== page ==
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How I Decided to Hike the Pacific Crest Trail

My Journey from Desire to Reality

By Niche VeraldiPublished 7 years ago 3 min read
Top Story - August 2017
I'm not as cool as I look.

The first time I had ever experienced camping, I was six years old. I was with my family and we stayed at a state park somewhere below Houston, Texas. We played football, climbed trees, made s'mores, and slept in a gigantic seven person tent. In the mornings, I would steal Pop Tarts out of the trunk and drink cold Gatorade from an ice cooler. If we had to use the bathroom, no worries! The fully air-conditioned bathroom of the service center was a car ride away. That was what camping was to me, in the summer of my sixth year of existence.

Fast forward to April 21, 2017. I'm 24 years old and on my first day backpacking the Pacific Crest Trail. I thought I had trained for this in the harrowing hills of Fort Worth, Texas. The hills whose elevation of 1,240 feet I had thought was a significant jump up from my normal elevation of 45 feet in Houston. It's now 9 AM, I've been hiking since seven, and I've already hiked nearly nine miles. In this time period, I've developed two huge blisters on my feet, I've been stung by a bee, and I've climbed up a 1,250 foot mountain that I wasn't expecting to cross my first day. I stop and touch my face only to have a terrible realization cross my brain: I don't have my glasses on. In the panic of being stung by a bee, I threw them off and hiked nearly a mile without realizing what had happened.

During my time hiking back to get those glasses, that image of a six-year-old me sitting at a campfire eating a Pop Tart starts playing in my head. I'm silently cursing that little kid out, "You wouldn't like camping if you knew how hard this was. Why did I even come out here?"

Around mile 400

That story may make it seem like I had decided to hop on to the Pacific Crest Trail with about two weeks of thought. In reality, I had been planning this adventure for nearly two years.

I had first heard about long-distance thru-hiking when a neighbor of mine told me about how he hiked the Appalachian Trail. The idea of being self-sustaining sounded really appealing to me, so I researched it. After a few days of research, I concluded that it was too difficult for me to do and went about my everyday life.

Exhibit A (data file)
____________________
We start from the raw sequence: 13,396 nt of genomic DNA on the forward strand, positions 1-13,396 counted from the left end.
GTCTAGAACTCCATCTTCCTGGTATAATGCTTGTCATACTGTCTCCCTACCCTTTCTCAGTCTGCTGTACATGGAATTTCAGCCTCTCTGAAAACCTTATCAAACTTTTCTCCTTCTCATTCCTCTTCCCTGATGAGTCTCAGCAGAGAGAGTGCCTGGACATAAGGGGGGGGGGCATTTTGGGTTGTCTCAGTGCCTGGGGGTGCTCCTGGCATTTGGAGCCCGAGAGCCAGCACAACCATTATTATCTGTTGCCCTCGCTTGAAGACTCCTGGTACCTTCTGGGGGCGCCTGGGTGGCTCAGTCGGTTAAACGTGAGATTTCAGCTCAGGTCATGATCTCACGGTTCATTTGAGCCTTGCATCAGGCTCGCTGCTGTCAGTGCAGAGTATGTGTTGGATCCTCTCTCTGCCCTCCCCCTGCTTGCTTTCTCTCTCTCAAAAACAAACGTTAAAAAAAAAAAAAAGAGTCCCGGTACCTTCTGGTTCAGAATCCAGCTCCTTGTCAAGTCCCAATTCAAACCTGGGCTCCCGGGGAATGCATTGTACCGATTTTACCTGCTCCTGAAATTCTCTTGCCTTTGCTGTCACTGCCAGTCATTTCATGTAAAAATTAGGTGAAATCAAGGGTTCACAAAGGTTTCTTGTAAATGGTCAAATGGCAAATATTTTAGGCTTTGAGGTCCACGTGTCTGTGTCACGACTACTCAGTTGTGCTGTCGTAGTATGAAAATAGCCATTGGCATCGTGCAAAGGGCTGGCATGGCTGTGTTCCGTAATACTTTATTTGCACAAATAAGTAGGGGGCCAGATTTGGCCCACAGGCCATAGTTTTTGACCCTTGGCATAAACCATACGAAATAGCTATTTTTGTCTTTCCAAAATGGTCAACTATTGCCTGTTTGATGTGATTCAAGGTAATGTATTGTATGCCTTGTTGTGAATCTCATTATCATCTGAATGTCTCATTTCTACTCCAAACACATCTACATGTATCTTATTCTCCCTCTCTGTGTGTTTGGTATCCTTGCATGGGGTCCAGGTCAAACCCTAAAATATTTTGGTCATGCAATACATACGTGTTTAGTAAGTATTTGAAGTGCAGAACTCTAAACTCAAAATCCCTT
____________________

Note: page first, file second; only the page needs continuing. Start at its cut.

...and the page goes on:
Then, a few months later, I saw a YouTube video from a hiker named Redbeard about his hike on the Pacific Crest Trail. It looked beautiful. It started in the California desert and was longer than the Appalachian Trail, but for some reason I couldn't stop thinking about it. I watched documentaries about the trail, YouTube vlogs of hikers on trail, and read countless blog posts about the misadventures of everyone who stepped foot on the trail. I was obsessed. So I vowed then, in 2014, to hike the trail.

A promotional sticker for my Pacific Crest Trail documentary

Two years later, I found myself directly in the midst of an Indiegogo fundraising campaign to support not only my hike but the documentary I decided to film while on trail. My producer-fiance was helping me with the final push of my campaign, and before I knew it, we raised all of the money I needed to go on the trail. I was over-the-moon ecstatic.

Let's go back to April 21, 2017. I find my glasses laying on the side of a rock with a sizable drop-off next to it. After hiking back a mile, I stop to grab some more water and wipe off my glasses. During this rest stop, I'm looking out over the side of a mountain at a huge mountain range with hikers coming out of a valley. I couldn't help but laugh at my situation.

"Why did I even come out here? For moments like this."

solo travel

About the Creator

Niche Veraldi

An indie filmmaker, graphic designer, and wanderer.

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    Niche VeraldiWritten by Niche Veraldi

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